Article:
- Bullying is an ongoing pattern of harassment and abuse. It can be done directly by physical or verbal attacks or indirectly by exclusion, spreading rumors, etc.
- Cyber-bullying is a growing problem among Middle and High School aged students. While it also occurs among College-aged students, for the most part young people have matured past cyber-bullying at that point
- Bullies seek power through aggression and direct their attacks at vulnerable victims. In-person bullies often lose their popularity in high school and have a high likelihood of having a criminal record as adults.
- Girls are more likely than boys to be cyber-bullies, due to the verbal (non physical) nature of online communication.
- Girls’ bullying is focused on social exclusion.
- 1 in 5 kids report being bullied or bullying. Every 7 minutes, a child is bullied in the school setting.
- While most teachers believe they always intervene in face-to-face bullying, only 25% of students report they have received teachers’ help when they needed it.
- Cyber-bullying is, in many ways, a larger problem than face-to face bullying, for several reasons: Adults and peers are often not in a position to intervene, and victims’ hurt is not visible as useful feedback for the bullies to experience as a “reality check.” It is far too easy for cyber-bullies to convince themselves they are merely “joking.” Some are surprised at the harm they cause, because the abuse did not feel “real.”
- Those who are bullied sometimes learn to perpetuate the problem and become bullies themselves, simultaneously or concurrently. This is the cycle of victim-perpetrator that catches so many children and adults.
- LGBTQI (lesbian, gay, bisexual, transgender, questioning and intersex) youth are particularly vulnerable to bulling online and offline, due to the largely homophobic culture of mainstream America.
Online bullying is a widespread and growing phenomenon, and offline bullying has always been and continues to be a problem. Bullying of all kinds peaks in Middle School and in most cases tapers off by College age, when students are more independent and more mature. Lack of coordination among school staff, parents and students make cyber- and offline bullying a continual threat to young people’s confidence and safety.
What you can do:
If your child is bullied in person:
- Teach him/her how to walk away from the bully and how to use assertiveness training. Do not confront the bully yourself.
- Teach your child to speak up on behalf of those who are being bullied and against the bullies themselves.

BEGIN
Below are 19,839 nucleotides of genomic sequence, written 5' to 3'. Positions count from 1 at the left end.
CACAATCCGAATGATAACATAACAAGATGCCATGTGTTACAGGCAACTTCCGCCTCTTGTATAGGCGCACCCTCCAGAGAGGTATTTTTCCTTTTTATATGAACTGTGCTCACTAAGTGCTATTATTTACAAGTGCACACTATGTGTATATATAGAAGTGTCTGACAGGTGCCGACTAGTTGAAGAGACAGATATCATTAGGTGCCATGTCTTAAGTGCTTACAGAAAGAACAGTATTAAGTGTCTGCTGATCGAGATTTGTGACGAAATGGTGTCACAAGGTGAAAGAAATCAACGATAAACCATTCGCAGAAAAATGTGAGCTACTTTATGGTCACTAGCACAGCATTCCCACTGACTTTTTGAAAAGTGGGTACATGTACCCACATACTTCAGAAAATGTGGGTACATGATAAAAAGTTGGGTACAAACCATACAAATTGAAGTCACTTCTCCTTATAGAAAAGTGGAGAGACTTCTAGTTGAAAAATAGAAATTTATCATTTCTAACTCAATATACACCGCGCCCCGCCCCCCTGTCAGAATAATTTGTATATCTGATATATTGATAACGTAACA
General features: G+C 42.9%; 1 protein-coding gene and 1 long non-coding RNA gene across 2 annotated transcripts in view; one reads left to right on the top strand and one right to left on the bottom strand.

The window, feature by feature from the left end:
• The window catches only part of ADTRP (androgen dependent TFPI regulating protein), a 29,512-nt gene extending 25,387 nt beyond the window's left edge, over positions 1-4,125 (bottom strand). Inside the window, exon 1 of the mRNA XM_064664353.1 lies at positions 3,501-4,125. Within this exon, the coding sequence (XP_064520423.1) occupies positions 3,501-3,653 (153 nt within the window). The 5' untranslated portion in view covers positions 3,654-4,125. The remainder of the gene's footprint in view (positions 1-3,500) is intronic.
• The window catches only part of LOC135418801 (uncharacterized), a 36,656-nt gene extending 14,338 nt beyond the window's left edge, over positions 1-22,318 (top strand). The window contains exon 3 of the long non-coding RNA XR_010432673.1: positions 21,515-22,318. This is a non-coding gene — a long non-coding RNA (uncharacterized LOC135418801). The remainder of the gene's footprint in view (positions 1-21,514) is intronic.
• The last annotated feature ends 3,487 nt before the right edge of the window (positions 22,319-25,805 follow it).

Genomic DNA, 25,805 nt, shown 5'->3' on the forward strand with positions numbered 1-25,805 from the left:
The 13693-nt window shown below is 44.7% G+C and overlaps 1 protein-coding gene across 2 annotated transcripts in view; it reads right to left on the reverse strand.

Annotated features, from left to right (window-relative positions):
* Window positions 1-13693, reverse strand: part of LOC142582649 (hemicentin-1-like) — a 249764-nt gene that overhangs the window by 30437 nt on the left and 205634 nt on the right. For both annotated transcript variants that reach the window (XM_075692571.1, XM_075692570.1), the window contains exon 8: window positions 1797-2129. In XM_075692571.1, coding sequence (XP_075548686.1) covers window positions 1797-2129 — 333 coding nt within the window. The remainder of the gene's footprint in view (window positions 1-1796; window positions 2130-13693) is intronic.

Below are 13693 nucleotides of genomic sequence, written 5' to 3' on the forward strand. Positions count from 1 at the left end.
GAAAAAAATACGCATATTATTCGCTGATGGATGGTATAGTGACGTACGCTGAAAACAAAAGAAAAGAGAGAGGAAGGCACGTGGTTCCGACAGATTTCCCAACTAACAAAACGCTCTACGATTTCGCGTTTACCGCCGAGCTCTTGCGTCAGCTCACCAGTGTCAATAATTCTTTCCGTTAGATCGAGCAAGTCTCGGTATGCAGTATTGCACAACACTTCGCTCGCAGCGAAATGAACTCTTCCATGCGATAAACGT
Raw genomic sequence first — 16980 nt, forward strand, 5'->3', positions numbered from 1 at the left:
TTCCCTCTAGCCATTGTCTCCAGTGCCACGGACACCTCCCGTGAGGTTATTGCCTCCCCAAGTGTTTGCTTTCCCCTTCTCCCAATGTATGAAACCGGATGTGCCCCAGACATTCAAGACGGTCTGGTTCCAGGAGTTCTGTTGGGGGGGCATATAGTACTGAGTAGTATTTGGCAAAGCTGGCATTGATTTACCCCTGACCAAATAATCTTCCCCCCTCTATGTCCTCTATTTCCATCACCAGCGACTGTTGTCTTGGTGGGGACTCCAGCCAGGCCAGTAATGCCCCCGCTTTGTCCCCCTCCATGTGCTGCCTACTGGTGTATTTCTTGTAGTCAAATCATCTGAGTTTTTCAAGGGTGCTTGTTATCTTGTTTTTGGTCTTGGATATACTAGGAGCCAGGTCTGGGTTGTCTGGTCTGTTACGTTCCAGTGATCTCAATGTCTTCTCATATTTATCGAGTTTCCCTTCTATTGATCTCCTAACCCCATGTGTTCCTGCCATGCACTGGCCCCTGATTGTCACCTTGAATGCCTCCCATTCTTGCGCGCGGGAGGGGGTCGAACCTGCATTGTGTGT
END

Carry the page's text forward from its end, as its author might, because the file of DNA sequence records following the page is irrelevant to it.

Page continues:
- Talk with school staff about their policy on bullying and actions they are taking to make schools safe for everyone.
If your child is bullied online:
- Work with your child to block the offending users.
- Let your child know you support them.
- Meet with school staff and make a plan to combat cyber-bullying .
- If the situation is serious, talk with the police. Cyber-bullying is illegal, and in many states schools have the jurisdiction to provide consequences to bullies even if the abuse did not originate online.
Actions to take if your child is bullied online OR offline:
- Demand that the school develop a comprehensive educational policy about bullying.
- Do not settle for the school simply sending the bully and/or the bullied to talk to the school counselor.
- Support – and implement, if needed – programs and activities that teach and reward acceptance of diversity.
- If your child is LGBTQI, help them find or start a support group, such as a Gay-Straight Alliance. There is safety in numbers and this can help combat feelings of isolation. Also, importantly, cohesion among students against bullying can change the culture of a school. This is particularly true of cyber-bullying, which is easier to stop than in-person bullying.
These are some of the questions that we hear at and some of the answers we give.
1. Why does a person become stubborn?
a) Because he has staked his self-worth on the outcome of the dispute, and
b) Because he is operating out of non-rational attitudes which he is not aware of and which he cannot change.
2. Why do some people become addicts while their siblings do not?
To relieve the pain of their self-contempt while their siblings had more self-respect.
3. Why do some conversations suddenly become arguments?
Because someone took a remark more personally than it needed to be taken. He or she didn’t know how else to take it.
4. If we don’t want to be disobedient, but we’re too old to be obedient, what should we be?
Independent on the basis of our self-respect.
5. What’s wrong with wanting to prevent bad things from happening to our loved ones?